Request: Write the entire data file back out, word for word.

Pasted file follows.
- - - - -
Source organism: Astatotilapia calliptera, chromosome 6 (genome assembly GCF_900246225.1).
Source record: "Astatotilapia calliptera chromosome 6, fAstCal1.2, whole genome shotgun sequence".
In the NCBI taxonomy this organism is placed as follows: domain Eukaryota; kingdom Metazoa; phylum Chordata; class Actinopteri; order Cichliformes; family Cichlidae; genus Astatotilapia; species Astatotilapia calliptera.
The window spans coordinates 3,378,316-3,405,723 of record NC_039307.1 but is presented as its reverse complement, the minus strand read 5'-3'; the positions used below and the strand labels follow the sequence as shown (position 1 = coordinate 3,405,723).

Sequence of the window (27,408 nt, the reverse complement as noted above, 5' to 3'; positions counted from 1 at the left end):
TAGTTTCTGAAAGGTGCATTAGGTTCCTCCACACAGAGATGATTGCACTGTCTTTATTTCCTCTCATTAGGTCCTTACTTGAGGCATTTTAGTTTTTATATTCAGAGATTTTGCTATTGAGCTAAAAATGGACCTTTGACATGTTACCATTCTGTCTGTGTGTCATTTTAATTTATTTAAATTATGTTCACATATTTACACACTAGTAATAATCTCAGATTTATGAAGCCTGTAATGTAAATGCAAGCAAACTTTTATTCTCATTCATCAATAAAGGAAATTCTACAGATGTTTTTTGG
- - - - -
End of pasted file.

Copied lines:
Source organism: Astatotilapia calliptera, chromosome 6 (genome assembly GCF_900246225.1).
Source record: "Astatotilapia calliptera chromosome 6, fAstCal1.2, whole genome shotgun sequence".
In the NCBI taxonomy this organism is placed as follows: domain Eukaryota; kingdom Metazoa; phylum Chordata; class Actinopteri; order Cichliformes; family Cichlidae; genus Astatotilapia; species Astatotilapia calliptera.
The window spans coordinates 3,378,316-3,405,723 of record NC_039307.1 but is presented as its reverse complement, the minus strand read 5'-3'; the positions used below and the strand labels follow the sequence as shown (position 1 = coordinate 3,405,723).

Sequence of the window (27,408 nt, the reverse complement as noted above, 5' to 3'; positions counted from 1 at the left end):
TAGTTTCTGAAAGGTGCATTAGGTTCCTCCACACAGAGATGATTGCACTGTCTTTATTTCCTCTCATTAGGTCCTTACTTGAGGCATTTTAGTTTTTATATTCAGAGATTTTGCTATTGAGCTAAAAATGGACCTTTGACATGTTACCATTCTGTCTGTGTGTCATTTTAATTTATTTAAATTATGTTCACATATTTACACACTAGTAATAATCTCAGATTTATGAAGCCTGTAATGTAAATGCAAGCAAACTTTTATTCTCATTCATCAATAAAGGAAATTCTACAGATGTTTTTTGG